I want to explain everything, rapidly and in detail, and I want to ask follow up questions to make sure he understands every aspect of what I’ve just said. However, because I am constantly searching for the correct words to use, I have been forced to slow down, think about what I want to say, and choose the words carefully. This reminds me of my parents telling me to choose my words wisely as a child, and I don’t really understand why we forget that as adults. Those few seconds of pause often, I believe, make a huge difference in the way I communicate with my partner and, now, other people I interact with.
It is so easy to rapid-fire words in a heated emotional exchange without taking a moment to pause and really assess whether or not those are the words you really mean to say. While Spanish flows a lot easier for me now than it did a year ago, I still don’t have the ability to rapid-fire full, complex sentences without first taking a fraction of a second to think about what I’m saying.
My partner and I have both had to be conscious of the words we are using, leading me to believe that sometimes not knowing the words is helpful. So often we seem to reach for something to say, a way to express the frustration, anger, or hurt we are feeling in a relationship and we cling to the first word that comes to mind. But, is that the right word? Is that what you really want to say? You are not asking yourself first before presenting it to your partner, and this causes dissonance and even more pain. This all really boils down to “think before you speak,” and I suppose in a foreign language you really have no other choice.
Actions Really Do Speak Louder Than Words
In learning to speak another language, I have had to really learn how to pick up on non-verbal cues. I first noticed then when someone pointed out that I was staring at their mouth the entire time they were talking. Assuming it was just a weird American thing, they didn’t say anything until they noticed I didn’t do that with other foreigners who were speaking English. What I was trying to do was watch the way a person’s mouth movements to understand what they were saying because I couldn’t pick up on it just by listening. I needed the visual cues too.
I believe this should carry over into relationships as well, and I also believe it is part of the success (thus far, I don’t want to jinx anything) of my relationship with my Colombian boyfriend. I have noticed recently that we’ve reached the point where a simple look conveys the situation sufficiently. I know he’s had to do the same – really watch, learn and understand my actions and reactions to assess situations on a deeper level than just words. It doesn’t matter what language we speak we can all learn how to pick up on human body language enough to understand people from all over the world.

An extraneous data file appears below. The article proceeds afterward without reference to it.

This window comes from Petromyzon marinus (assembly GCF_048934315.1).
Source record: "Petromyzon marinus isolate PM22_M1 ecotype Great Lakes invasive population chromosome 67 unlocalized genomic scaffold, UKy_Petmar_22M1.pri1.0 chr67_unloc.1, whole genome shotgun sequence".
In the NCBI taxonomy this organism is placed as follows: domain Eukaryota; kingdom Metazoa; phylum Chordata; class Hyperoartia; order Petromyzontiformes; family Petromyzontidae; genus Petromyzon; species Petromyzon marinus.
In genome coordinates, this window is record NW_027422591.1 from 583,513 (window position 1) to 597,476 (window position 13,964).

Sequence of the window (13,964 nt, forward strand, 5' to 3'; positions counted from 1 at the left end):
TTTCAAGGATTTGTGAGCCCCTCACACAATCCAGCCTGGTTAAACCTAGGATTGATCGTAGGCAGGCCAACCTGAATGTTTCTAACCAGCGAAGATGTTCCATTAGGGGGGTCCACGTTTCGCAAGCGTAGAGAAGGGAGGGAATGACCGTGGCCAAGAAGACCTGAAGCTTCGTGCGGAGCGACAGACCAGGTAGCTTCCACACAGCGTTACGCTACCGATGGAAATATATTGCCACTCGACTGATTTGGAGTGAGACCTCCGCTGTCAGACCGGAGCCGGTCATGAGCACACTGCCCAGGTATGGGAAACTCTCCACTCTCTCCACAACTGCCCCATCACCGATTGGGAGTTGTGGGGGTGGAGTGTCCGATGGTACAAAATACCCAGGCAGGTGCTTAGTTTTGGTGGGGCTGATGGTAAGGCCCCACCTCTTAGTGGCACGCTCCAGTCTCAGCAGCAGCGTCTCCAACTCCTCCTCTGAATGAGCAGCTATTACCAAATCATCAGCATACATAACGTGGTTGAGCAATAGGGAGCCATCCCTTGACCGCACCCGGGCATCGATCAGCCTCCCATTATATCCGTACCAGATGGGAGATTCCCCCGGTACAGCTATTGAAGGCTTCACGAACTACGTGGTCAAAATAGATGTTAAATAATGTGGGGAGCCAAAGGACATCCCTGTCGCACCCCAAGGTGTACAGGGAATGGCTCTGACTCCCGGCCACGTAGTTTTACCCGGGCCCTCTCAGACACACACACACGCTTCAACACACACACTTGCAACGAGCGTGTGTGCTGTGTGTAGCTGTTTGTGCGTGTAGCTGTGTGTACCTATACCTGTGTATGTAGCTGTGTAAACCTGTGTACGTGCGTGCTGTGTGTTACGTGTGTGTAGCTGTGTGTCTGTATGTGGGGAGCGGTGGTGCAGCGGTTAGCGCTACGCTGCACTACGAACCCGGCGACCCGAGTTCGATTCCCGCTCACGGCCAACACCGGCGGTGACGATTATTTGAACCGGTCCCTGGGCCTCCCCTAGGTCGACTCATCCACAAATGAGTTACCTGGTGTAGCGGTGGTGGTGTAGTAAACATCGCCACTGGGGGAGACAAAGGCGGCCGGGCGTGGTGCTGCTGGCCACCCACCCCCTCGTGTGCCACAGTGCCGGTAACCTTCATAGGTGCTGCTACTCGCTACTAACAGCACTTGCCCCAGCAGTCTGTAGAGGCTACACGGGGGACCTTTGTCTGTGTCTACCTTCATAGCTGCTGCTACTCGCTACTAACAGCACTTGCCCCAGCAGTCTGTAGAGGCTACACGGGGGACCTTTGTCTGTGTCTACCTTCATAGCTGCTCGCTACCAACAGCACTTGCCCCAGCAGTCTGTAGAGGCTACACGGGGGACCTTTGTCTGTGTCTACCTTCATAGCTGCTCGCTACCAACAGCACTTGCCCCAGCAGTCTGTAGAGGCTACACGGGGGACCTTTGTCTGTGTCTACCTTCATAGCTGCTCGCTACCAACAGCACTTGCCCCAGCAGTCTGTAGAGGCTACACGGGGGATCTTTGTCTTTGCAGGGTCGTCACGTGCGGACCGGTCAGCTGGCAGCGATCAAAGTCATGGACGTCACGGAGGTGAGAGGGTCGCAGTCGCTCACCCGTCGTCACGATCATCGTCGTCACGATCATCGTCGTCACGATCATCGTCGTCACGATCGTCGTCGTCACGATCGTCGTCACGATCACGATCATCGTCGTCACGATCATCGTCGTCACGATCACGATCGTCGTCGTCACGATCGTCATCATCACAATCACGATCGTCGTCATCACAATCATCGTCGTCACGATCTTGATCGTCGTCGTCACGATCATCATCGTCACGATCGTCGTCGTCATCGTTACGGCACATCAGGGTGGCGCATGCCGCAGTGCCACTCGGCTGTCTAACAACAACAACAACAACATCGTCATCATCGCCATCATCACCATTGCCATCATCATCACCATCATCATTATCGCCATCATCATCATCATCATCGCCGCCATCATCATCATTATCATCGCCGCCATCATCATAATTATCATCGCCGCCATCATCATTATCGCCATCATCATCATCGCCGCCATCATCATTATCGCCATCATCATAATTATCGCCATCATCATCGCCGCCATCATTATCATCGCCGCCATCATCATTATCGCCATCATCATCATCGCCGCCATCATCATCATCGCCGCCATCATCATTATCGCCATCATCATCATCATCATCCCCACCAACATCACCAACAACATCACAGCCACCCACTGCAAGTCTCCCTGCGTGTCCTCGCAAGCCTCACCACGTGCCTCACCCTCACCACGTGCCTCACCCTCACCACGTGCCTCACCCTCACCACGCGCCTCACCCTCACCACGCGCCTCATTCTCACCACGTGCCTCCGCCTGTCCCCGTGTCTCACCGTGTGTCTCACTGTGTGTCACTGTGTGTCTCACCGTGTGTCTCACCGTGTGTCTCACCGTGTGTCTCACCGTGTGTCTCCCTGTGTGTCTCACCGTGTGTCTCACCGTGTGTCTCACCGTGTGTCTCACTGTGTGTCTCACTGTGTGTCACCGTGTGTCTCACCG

How often we seem to rely on words to fluff or mask our true emotions when our essence speaks volumes. I could explain in detail exactly how I am feeling in Spanish and my boyfriend would understand me no more than he does by stopping to look at the way my face is lit up in excitement or furrowed in frustration. We have had to learn to listen and speak with our hearts rather than relying on cheap words to hide the true emotions. Words will fail you in any language. How you are, who you are, that’s what people see, and what they feel is your energy and the way you treat them. This is true in relationships, too, we just aren’t taught to rely on those physical, energy-filled cues as much as we are taught to react quickly and irrationally to words.
Our Essence is Never Spoken in Words
My boyfriend understands and perceives me as I am, through the ways I present myself and the way I treat him and others. We, as an entire civilization, have tried to change the way people perceive us by swaying them with our words, forgetting that our essence speaks volumes. I know my partner, after many months of letting this concept sink in, doesn’t care nearly as much about my words as he does my heart and my actions.
Loving is hard, and I fully believe that is because of the way human communication has evolved. Loving is like speaking a foreign language, except we are never taught how. We are required to learn Spanish, French, maybe even Russian in school, but we are never even taught what love sounds like until we hear it ourselves for the first time in the heart of another person. So, when we aren’t able to speak the language, we get frustrated and scared and we assume it’s not for us.
We forget that, sometimes, even though we may speak the same language as our partner, whether it be fluent or through sometimes broken sentences, that our hearts don’t speak in words. Our hearts require stillness and silence to feel the weight of what you’re presenting it with. Our hearts require patience as we learn the complexity of another person and ourselves.
If there is anything that I have learned from being in a cross-cultural relationship, it is that patience, understanding, and an eagerness to present yourself in the most authentic way possible is crucial in opening clear channels of communication. I have learned that this patience and understanding is also crucial in establishing a global community rooted in love and not in the empty words that serve nobody else but the tongue of the person speaking them. But, most of all, I have learned that love has no language, and that the quicker humanity understands that, the quicker we will begin to understand each other.